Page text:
Claiming control over much of Chechnya, Russian authorities now say their immediate concern is to rebuild the republic to make it safe for the more than 200,000 civilians who fled during the height of Moscow's military campaign. But RFE/RL's Russian Service has interviewed some of those who fled, and they tell another story. Moscow correspondent Sophie Lambroschini reports.
Moscow, 14 March 2000 (RFE/RL) -- With the rebels fighting in the mountains, it may seem that the war is over for the civilians of Chechnya. But that is far from true. Chechen refugees will have no access to the capital Grozny -- cordoned off for the past several weeks -- at least until May.
And Chechens who have fled to Ingushetia say that little has changed in Grozny since Russians took control of the destroyed capital at the end of January. One such displaced person, Tatiana Abubakarova, says Russian soldiers continue to carry out "cleansing" operations in the city at least twice a week.
Abubakarova fled to Ingushetia from her village on the outskirts of Grozny last weekend. She described to RFE/RL correspondent Yuri Bagrov how Russian soldiers behaved in her village a few weeks ago:
"They come into the house and beat [people] up, take them away. They beat women, pull children out of the beds. On the 27th [of February], 14 people from our village were taken away. They were innocent, they sat out the whole war in their homes. The mothers were standing there to defend their sons. They were thrown into a puddle, beaten and taken away. They take whatever there is. They demanded food, they demanded dollars, they demanded everything. Everything. The video, the loud-speakers, TV set, carpets. They took everything they could from us."
Another Chechen woman refugee (unnamed) said that the war's effects on Chechen civilians will make real stabilization of the republic impossible. She says that the Chechens have become a warrior people, and now can only accept a general to lead them:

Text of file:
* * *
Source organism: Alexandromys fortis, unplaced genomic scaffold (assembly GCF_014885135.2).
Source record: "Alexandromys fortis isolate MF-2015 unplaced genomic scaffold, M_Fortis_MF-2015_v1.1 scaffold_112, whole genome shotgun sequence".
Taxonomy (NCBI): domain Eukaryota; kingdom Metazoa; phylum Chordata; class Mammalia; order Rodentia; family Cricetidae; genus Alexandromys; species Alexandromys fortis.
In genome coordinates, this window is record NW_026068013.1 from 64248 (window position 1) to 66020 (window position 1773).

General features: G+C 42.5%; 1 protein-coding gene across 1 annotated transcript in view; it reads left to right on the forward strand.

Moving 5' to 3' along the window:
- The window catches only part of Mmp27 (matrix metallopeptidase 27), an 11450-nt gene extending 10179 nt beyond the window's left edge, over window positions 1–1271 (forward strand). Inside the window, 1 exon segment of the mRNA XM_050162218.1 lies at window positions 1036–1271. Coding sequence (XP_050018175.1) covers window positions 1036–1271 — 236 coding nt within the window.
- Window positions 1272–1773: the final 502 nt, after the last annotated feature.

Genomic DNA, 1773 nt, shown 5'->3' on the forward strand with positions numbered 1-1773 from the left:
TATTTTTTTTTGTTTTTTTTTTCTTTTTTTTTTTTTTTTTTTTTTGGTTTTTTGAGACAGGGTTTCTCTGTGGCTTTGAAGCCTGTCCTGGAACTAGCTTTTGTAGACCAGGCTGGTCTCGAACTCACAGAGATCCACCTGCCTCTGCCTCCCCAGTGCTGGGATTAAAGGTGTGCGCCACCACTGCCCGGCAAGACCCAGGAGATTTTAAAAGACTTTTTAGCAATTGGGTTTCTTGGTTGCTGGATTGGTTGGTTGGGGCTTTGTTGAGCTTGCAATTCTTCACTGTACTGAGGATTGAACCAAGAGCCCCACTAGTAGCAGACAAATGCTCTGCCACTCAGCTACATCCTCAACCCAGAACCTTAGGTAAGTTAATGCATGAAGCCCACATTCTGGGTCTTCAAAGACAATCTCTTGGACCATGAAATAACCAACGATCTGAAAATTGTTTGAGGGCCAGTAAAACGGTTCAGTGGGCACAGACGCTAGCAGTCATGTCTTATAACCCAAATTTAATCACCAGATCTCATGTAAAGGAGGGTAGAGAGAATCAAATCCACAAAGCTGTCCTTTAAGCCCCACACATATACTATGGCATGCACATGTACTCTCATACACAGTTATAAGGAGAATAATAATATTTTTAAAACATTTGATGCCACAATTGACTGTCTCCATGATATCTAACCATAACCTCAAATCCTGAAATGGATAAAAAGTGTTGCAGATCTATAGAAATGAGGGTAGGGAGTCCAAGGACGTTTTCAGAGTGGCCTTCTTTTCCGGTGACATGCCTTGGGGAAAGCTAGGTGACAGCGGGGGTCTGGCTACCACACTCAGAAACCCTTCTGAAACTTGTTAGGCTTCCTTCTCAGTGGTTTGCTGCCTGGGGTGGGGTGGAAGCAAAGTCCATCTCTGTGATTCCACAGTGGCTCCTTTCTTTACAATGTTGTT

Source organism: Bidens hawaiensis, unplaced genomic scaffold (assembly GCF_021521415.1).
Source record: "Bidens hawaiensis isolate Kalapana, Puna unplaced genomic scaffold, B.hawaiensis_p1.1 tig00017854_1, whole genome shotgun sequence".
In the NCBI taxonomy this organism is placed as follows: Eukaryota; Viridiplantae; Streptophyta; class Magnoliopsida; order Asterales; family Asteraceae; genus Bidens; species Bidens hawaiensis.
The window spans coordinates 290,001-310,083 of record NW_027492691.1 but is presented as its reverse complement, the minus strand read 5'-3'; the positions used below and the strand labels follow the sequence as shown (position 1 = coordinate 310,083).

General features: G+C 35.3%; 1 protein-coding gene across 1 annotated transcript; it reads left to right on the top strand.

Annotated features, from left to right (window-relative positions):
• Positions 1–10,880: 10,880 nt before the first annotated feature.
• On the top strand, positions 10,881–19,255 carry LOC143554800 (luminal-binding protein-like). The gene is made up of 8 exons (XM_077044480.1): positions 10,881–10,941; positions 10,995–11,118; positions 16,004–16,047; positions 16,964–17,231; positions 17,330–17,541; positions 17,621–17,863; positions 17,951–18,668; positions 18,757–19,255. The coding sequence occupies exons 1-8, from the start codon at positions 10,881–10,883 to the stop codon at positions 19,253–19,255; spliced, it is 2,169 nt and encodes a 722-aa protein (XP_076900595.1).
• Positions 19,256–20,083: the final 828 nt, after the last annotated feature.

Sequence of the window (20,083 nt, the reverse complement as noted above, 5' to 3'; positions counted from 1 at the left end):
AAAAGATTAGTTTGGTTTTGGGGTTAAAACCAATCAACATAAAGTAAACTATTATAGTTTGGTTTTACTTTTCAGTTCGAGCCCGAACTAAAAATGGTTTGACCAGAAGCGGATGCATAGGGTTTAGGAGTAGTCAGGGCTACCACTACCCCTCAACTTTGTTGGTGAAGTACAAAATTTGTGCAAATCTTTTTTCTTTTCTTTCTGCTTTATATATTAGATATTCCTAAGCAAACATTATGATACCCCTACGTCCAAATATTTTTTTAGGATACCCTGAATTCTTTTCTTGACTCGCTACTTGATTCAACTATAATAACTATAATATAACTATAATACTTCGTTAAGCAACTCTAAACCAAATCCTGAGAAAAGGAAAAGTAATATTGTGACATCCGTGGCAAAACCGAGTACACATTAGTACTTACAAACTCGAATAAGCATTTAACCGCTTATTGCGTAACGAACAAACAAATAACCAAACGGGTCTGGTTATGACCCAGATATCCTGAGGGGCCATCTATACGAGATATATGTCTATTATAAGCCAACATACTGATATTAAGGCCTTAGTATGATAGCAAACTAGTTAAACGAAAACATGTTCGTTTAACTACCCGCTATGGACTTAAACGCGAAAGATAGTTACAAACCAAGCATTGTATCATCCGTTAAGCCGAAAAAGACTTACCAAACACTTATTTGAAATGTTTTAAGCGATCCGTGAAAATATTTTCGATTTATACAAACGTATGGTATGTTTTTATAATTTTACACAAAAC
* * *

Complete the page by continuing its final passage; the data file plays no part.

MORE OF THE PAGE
"It is preferable of course that a general commands in Chechnya. We are used to the war by now. It will be very difficult for us to get used to peace. Russia has made the Chechens accustomed to fighting. We have a child who can distinguish the sound of an automatic rifle from that of another gun. And the difference between the flight of a passenger plane and that of a fighter plane."
The doubts voiced by displaced Chechens were echoed by members of a Council of Europe Parliamentary Assembly delegation that visited Ingushetia and Chechnya over the weekend. Polish parliamentarian Tadeusz Iwinski -- rapporteur for the assembly's Committee on Migration and Refugees -- said that the only way to break out of a vicious circle of Chechen violence was for the refugees to feel safe enough to go back to their homes.
For now, this does not seem to be the case. Fandas Safeulin, a member of a Russian State Duma (lower house) mission to Chechnya, said the delegation spent a day in Gudermes last week.
Gudermes, Chechnya's second-largest town, is being considered by Russian authorities as the republic's new capital, as the old capital of Grozny has been devastated. But according to Safeulin, Gudermes is hardly a safe haven:
"In Gudermes -- in effect, Chechnya's capital -- the night before we arrived, the local Russian garrison came during our lunch-break, there was an exchange of fire near where we were. We were told that it was a lone sniper. There were five or six isolated shots, and [he] wasn't overpowered while we were there. The Russian representatives sit in offices covered up to the ceiling in sand-bags that also cover the windows. That, too, is a sign of the times."
Safeulin was especially shaken by the pro-Russian local authorities' attitude. He reported this comment made by the head of the pro-Russian Gudermes administration, Malik Gezimiyev.
"To my question about the fate of the refugees [now in Ingushetia] from Gudermes and nearby, this is the answer I got. I'm giving it to you without comment: 'All those refugees and camps in Ingushetia and elsewhere should be obliterated from the face of the earth, destroyed and burned together with all the women there.' When I asked him to explain why, [he said,] 'They gave birth to the bandits and will continue giving birth to bandits.' That's how the [pro-Russian] authorities express themselves!"
Safeulin concluded that with "friends" like that, the Chechens hardly needed enemies for the war to continue. He also said that if local pro-Russian authorities continue to express such opinions, then separatist warlord Shamil Basayev can simply retire -- there will be plenty of Chechens willing to take his place.
(Yuri Bagrov and other Russian Service correspondents contributed to this report.)